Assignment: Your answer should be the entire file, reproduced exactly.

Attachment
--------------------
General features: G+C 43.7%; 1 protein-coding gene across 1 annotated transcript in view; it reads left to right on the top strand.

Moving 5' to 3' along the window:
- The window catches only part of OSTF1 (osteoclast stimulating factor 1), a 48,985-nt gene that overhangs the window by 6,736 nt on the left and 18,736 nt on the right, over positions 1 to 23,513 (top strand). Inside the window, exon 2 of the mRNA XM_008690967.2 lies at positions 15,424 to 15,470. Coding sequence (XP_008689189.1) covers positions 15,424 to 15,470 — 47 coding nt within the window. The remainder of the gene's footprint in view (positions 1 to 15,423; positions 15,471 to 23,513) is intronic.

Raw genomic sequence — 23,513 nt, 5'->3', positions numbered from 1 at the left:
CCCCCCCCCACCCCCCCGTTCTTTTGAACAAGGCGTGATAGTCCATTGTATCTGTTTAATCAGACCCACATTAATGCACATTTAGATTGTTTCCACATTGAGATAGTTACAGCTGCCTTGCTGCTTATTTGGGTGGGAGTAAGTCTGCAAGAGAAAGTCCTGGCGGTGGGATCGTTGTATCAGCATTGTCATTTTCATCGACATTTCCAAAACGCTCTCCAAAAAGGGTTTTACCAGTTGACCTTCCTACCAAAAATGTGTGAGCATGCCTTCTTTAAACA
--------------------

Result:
General features: G+C 43.7%; 1 protein-coding gene across 1 annotated transcript in view; it reads left to right on the top strand.

Moving 5' to 3' along the window:
- The window catches only part of OSTF1 (osteoclast stimulating factor 1), a 48,985-nt gene that overhangs the window by 6,736 nt on the left and 18,736 nt on the right, over positions 1 to 23,513 (top strand). Inside the window, exon 2 of the mRNA XM_008690967.2 lies at positions 15,424 to 15,470. Coding sequence (XP_008689189.1) covers positions 15,424 to 15,470 — 47 coding nt within the window. The remainder of the gene's footprint in view (positions 1 to 15,423; positions 15,471 to 23,513) is intronic.

Raw genomic sequence — 23,513 nt, 5'->3', positions numbered from 1 at the left:
CCCCCCCCCACCCCCCCGTTCTTTTGAACAAGGCGTGATAGTCCATTGTATCTGTTTAATCAGACCCACATTAATGCACATTTAGATTGTTTCCACATTGAGATAGTTACAGCTGCCTTGCTGCTTATTTGGGTGGGAGTAAGTCTGCAAGAGAAAGTCCTGGCGGTGGGATCGTTGTATCAGCATTGTCATTTTCATCGACATTTCCAAAACGCTCTCCAAAAAGGGTTTTACCAGTTGACCTTCCTACCAAAAATGTGTGAGCATGCCTTCTTTAAACA